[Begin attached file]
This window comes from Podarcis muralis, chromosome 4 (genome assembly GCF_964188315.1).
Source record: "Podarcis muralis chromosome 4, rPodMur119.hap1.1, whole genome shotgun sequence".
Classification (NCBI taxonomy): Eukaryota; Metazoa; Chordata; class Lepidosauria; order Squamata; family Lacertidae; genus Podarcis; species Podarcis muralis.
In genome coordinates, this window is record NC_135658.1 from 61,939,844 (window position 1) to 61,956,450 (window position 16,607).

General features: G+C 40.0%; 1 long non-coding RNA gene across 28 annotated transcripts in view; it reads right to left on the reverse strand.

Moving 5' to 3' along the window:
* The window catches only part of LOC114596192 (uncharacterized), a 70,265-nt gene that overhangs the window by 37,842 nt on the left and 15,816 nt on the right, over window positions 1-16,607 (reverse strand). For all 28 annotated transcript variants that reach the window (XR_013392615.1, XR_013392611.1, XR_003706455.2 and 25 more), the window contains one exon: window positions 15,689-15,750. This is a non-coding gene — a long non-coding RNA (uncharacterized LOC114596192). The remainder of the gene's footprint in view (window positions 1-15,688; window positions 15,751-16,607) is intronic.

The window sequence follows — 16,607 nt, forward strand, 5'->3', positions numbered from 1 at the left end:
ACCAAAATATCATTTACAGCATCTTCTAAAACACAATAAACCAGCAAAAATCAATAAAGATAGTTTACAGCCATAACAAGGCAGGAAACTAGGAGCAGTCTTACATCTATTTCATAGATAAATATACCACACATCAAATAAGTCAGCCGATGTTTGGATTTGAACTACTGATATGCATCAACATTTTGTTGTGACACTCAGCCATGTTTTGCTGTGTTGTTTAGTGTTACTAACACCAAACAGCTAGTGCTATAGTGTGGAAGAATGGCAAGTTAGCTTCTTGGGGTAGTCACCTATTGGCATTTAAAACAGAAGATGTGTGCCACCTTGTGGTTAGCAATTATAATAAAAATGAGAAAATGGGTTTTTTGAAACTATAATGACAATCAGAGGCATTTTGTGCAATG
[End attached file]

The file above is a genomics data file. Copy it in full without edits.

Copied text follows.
This window comes from Podarcis muralis, chromosome 4 (genome assembly GCF_964188315.1).
Source record: "Podarcis muralis chromosome 4, rPodMur119.hap1.1, whole genome shotgun sequence".
Classification (NCBI taxonomy): Eukaryota; Metazoa; Chordata; class Lepidosauria; order Squamata; family Lacertidae; genus Podarcis; species Podarcis muralis.
In genome coordinates, this window is record NC_135658.1 from 61,939,844 (window position 1) to 61,956,450 (window position 16,607).

General features: G+C 40.0%; 1 long non-coding RNA gene across 28 annotated transcripts in view; it reads right to left on the reverse strand.

Moving 5' to 3' along the window:
* The window catches only part of LOC114596192 (uncharacterized), a 70,265-nt gene that overhangs the window by 37,842 nt on the left and 15,816 nt on the right, over window positions 1-16,607 (reverse strand). For all 28 annotated transcript variants that reach the window (XR_013392615.1, XR_013392611.1, XR_003706455.2 and 25 more), the window contains one exon: window positions 15,689-15,750. This is a non-coding gene — a long non-coding RNA (uncharacterized LOC114596192). The remainder of the gene's footprint in view (window positions 1-15,688; window positions 15,751-16,607) is intronic.

The window sequence follows — 16,607 nt, forward strand, 5'->3', positions numbered from 1 at the left end:
ACCAAAATATCATTTACAGCATCTTCTAAAACACAATAAACCAGCAAAAATCAATAAAGATAGTTTACAGCCATAACAAGGCAGGAAACTAGGAGCAGTCTTACATCTATTTCATAGATAAATATACCACACATCAAATAAGTCAGCCGATGTTTGGATTTGAACTACTGATATGCATCAACATTTTGTTGTGACACTCAGCCATGTTTTGCTGTGTTGTTTAGTGTTACTAACACCAAACAGCTAGTGCTATAGTGTGGAAGAATGGCAAGTTAGCTTCTTGGGGTAGTCACCTATTGGCATTTAAAACAGAAGATGTGTGCCACCTTGTGGTTAGCAATTATAATAAAAATGAGAAAATGGGTTTTTTGAAACTATAATGACAATCAGAGGCATTTTGTGCAATG